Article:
Common and Uncommon Metals You Can MIG Weld!

mig welding mild steel

So you have a MIG welder and you want to know the metals you can mig weld with it. Or, maybe you want to weld an uncommon metal for some projects like nickel or titanium and you don't want to spend the money for an expensive TIG welder and it's components. I understand that.

However, there are many types of metals you can weld in general including uncommon metals like titanium. But each welding process is only good for certain types of metals.

If you want to weld a wide range of metals well you should understand that the most versatile process is the TIG welding.

Lets cover the common metals you can mig weld starting with steel.

MIG Welding Carbon Steel?

Most of your welding will probably be on carbon steel. Mild steel is usually what most hobbyist welders and fabricators use.

Mild steel is a low carbon steel which means that the main alloying ingredient is carbon, and it's only about .05% - .25% carbon (which is added to iron to make the low carbon steel). There are also medium and high carbon steels.

When MIG welding mild steel you can use the short arc metal transfer mode or the spray metal arc transfer method. If you use the spray arc method consider using a gas mixture of Argon, and 5% Oxygen. It should provide a better arc.

The most common gas mixture is 75/25 (Argon and C02) for short arc transfer. It will give you good penetration, it's smooth, and you'll have very little spatter. There are other mixtures to consider, and what you choose depends on what you are trying to accomplish. For example you can also use pure C02.

When MIG welding thin material which is .035" - 1/8" you do not need to prepare the edges, but you should usually have a root opening (but not always).

If you are welding anything thicker than 1/8", you need to prepare the edges. And if you welding thick metal which is perhaps .25" or more you'll need to use more advanced beveling to get the penetration you need -  a single or double V groove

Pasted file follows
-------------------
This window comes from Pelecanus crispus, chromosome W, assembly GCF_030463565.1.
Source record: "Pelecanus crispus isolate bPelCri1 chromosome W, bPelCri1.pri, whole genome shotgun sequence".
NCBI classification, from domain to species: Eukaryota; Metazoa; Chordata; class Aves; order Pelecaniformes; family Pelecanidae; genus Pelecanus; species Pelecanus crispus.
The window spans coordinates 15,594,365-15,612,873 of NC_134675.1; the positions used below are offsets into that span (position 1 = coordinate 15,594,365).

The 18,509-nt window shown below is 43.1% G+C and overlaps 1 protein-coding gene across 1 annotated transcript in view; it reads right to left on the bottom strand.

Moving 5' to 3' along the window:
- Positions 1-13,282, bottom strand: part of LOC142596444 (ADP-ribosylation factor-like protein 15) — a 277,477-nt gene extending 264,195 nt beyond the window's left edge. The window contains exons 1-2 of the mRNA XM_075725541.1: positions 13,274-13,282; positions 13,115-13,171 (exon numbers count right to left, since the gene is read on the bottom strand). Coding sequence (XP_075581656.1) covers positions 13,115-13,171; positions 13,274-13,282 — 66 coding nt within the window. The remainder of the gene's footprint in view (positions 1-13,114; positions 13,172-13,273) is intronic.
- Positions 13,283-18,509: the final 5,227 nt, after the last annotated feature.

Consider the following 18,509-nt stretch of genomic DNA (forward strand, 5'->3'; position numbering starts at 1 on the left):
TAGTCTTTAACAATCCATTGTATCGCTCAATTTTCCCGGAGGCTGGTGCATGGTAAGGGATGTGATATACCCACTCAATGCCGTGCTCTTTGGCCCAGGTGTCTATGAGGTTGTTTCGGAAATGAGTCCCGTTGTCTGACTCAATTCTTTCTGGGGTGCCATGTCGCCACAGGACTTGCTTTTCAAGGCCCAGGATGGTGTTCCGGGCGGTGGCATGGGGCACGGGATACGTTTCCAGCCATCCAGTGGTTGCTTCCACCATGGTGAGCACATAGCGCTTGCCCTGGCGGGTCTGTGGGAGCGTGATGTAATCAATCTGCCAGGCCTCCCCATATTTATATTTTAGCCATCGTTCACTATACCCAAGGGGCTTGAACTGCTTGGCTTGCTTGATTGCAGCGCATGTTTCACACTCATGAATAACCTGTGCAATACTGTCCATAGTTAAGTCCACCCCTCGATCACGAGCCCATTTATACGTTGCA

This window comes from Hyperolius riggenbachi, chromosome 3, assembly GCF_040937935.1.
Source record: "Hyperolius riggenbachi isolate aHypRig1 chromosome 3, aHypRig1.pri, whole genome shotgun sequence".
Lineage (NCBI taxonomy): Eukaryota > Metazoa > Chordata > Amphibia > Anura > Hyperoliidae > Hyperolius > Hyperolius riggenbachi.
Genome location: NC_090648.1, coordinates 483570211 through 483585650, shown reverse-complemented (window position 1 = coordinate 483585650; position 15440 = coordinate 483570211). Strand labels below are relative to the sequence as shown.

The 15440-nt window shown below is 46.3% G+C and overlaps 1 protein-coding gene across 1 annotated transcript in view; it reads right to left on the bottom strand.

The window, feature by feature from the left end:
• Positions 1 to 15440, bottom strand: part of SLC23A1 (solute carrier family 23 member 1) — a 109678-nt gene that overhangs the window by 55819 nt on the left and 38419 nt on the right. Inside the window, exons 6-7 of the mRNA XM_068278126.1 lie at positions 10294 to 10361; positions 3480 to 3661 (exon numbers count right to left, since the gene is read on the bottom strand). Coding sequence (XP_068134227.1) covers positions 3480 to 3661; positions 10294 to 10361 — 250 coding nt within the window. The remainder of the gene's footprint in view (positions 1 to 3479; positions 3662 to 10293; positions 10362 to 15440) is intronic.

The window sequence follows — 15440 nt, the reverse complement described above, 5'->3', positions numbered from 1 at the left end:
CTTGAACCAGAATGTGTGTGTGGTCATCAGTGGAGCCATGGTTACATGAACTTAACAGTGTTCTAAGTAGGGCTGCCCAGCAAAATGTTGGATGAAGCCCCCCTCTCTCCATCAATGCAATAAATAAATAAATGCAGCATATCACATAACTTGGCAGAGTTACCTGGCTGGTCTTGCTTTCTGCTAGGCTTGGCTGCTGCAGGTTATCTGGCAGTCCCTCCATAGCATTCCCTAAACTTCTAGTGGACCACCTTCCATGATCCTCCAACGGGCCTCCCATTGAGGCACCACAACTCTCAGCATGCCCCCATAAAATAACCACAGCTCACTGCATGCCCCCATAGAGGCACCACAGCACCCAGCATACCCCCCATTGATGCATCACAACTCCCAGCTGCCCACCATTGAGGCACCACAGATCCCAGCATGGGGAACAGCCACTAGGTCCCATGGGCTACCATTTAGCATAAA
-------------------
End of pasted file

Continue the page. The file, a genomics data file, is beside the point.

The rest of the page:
Can You MIG Weld Aluminum?

The recommended shielding gas mixture for mig welding thicker aluminum (1" - 2") is usually 90% argon and 10% helium. Helium is allows for heat to penetrate the metal providing for better fusion of the weld. The argon helps with cleaning the oxides from the aluminum which are always present on aluminum.

Also, spray arc metal transfer is preferred for thicker aluminum because you'll melt both the base metal and the mig wire with this method.

For thinner aluminum mig welding you will want to use short arc metal transfer. A short arc is necessary because a spay arc transfer is hotter, and you don't want too much heat on aluminum. Short arc is also preferred for out of position welding of aluminum for this reason as well.

If you are welding aluminum that is up to 1" thick, a gas mixture of pure argon (100% argon) is recommended so that you don't get too much heat input which will cause problems in your weld.

Can You MIG Weld Stainless Steel?

Welding stainless steel is a little bit different than welding mild steel in that you will be welding with a gas mixture of around 1-2% Oxygen along with the argon.

You will also be welding with the Direct Current Reverse Polarity (DCRP) setting on your MIG welder.

A spray arc metal transfer method is a common way to weld stainless steel. But if you are welding up to 1/16" you should probably use a backup strip, and a copper strip is recommended.

However, if you are going to be welding in the overhead welding position or the vertical welding position, and it is thin stainless steel you should use the short arc metal transfer.

Can You MIG Weld Chromoly?

Chromoly:  The most commonly used chromoly is 4130. There are others like 4140, or 4340. And welding chromoly with the GMAW process is possible. Again, TIG (GTAW) is the best for chromoly. Back in the day, like during World War II, they used Oxy Acetylene

But MIG welding 4130 chromoly can be done, however it's a little risky. MIG is not as clean as TIG, and since chromoly is a strong steel it is more suceptible to your welds and the metal being damage as a result of contamination. That is why TIG is better because it's cleaner and you are don't have as much heat input. MIG produces more heat than TIG.

Some way that you should pre-heat the material prior to MIG welding, which seems like a good idea due to the fact that MIG welding is a hotter process. So preheating will prepare the metal better for the MIG process.

I tracked down some numbers on preheating chromoly (check your welder manual and its recommendations): Preheat 100° Farenheight for every .1% of carbon. So if it there is .3% carbon in 4130 then you should preheat it to 300°.

What About MIG Welding Titanium, and Copper?

Titanium: It's possible to MIG weld titanium but it's not easy and it's very dangerous. It can catch on fire! You should go with a TIG welding process for quality results. And even with TIG welding you need to take special care in preparation. Do your homework on Titanium.

Copper:  You should not MIG weld copper. TIG is the way to go. You will probably be needing quite a few amps to TIG weld copper. In addition you will want to use the same filler metal as the base metal you are welding. Consult your TIG welder recommendations.

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